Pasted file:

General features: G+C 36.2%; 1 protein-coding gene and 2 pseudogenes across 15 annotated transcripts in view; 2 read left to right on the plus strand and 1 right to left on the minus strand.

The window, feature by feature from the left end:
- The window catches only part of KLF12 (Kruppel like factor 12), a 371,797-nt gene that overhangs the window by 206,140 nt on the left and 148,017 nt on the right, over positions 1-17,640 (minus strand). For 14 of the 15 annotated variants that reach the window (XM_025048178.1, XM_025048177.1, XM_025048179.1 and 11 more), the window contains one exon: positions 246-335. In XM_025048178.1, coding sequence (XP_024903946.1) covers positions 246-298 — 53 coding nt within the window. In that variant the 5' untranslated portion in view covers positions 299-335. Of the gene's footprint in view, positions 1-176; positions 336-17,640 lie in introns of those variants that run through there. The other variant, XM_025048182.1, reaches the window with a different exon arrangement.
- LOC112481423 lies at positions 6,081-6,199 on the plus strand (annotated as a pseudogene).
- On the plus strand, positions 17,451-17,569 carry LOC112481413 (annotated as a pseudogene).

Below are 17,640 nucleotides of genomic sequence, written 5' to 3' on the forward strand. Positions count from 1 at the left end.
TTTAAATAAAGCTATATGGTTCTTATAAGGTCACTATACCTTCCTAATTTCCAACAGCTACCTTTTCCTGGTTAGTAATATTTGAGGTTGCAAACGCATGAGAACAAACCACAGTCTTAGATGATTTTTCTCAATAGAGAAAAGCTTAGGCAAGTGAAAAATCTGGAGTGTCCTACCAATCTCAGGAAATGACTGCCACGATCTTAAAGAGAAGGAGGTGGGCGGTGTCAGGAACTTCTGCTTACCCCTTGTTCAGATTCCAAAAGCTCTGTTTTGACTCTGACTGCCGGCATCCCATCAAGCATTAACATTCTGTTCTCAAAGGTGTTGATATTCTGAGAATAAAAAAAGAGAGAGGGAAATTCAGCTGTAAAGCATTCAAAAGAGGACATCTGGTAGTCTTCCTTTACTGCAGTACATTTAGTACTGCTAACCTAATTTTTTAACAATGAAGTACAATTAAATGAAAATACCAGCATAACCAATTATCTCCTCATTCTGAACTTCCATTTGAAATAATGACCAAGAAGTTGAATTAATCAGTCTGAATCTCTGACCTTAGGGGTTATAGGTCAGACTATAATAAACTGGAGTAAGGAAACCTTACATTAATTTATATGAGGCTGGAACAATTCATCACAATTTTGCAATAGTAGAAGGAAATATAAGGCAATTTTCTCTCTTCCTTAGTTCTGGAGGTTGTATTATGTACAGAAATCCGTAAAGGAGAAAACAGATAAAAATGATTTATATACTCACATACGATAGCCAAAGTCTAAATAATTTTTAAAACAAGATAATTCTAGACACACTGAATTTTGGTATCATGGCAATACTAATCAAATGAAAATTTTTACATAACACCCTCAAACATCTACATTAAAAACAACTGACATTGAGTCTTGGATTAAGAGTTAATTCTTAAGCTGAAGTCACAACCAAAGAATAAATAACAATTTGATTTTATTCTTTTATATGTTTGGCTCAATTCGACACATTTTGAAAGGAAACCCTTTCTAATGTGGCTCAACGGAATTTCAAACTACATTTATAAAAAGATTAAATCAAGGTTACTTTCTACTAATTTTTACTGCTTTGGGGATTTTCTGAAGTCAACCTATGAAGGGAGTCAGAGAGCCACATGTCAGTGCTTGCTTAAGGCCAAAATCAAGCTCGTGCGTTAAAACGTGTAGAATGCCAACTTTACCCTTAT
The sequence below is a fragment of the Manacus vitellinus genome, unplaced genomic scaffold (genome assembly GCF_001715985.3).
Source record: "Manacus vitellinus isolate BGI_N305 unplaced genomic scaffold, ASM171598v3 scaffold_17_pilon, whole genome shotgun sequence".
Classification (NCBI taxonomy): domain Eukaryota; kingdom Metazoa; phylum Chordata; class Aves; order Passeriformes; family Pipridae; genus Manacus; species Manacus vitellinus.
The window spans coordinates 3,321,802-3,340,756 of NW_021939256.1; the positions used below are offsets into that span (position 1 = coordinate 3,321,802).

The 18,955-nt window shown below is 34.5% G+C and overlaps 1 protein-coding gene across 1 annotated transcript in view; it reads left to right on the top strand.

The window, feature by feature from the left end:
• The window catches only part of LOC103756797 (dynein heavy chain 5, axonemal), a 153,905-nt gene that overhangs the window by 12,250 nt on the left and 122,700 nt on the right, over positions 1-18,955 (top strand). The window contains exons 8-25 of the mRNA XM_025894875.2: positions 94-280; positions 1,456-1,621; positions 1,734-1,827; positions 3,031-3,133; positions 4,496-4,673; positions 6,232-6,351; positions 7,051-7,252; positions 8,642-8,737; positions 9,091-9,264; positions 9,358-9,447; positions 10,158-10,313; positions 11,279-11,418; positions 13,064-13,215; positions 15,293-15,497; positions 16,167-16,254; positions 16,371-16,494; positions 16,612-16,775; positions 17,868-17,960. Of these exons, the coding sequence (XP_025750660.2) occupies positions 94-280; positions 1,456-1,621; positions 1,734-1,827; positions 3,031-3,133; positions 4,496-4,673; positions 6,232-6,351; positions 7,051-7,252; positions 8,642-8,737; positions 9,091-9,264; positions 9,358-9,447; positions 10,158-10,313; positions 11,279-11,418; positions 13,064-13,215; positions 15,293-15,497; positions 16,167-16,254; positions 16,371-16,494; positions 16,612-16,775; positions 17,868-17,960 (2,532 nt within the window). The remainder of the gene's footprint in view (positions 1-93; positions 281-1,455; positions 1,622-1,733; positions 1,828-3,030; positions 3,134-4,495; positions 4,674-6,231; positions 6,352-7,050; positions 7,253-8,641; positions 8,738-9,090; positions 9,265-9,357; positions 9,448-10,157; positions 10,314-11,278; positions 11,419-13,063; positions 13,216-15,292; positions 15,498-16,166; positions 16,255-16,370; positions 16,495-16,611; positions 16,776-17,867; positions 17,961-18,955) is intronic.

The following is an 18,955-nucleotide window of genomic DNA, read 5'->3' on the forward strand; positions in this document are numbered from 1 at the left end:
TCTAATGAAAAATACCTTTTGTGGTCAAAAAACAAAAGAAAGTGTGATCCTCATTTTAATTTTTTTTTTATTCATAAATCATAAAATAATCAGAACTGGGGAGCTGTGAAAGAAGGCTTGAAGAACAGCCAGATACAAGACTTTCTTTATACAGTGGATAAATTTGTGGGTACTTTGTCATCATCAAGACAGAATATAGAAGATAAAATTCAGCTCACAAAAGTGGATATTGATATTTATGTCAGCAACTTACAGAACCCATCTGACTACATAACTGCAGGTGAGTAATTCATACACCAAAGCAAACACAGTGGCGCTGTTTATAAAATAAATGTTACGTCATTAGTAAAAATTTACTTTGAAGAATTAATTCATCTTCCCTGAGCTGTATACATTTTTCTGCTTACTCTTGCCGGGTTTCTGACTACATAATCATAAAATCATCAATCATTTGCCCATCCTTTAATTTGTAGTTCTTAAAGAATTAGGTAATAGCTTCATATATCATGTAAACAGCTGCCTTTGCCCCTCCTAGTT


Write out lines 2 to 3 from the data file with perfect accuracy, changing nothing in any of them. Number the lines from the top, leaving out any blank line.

The window, feature by feature from the left end:
- The window catches only part of KLF12 (Kruppel like factor 12), a 371,797-nt gene that overhangs the window by 206,140 nt on the left and 148,017 nt on the right, over positions 1-17,640 (minus strand). For 14 of the 15 annotated variants that reach the window (XM_025048178.1, XM_025048177.1, XM_025048179.1 and 11 more), the window contains one exon: positions 246-335. In XM_025048178.1, coding sequence (XP_024903946.1) covers positions 246-298 — 53 coding nt within the window. In that variant the 5' untranslated portion in view covers positions 299-335. Of the gene's footprint in view, positions 1-176; positions 336-17,640 lie in introns of those variants that run through there. The other variant, XM_025048182.1, reaches the window with a different exon arrangement.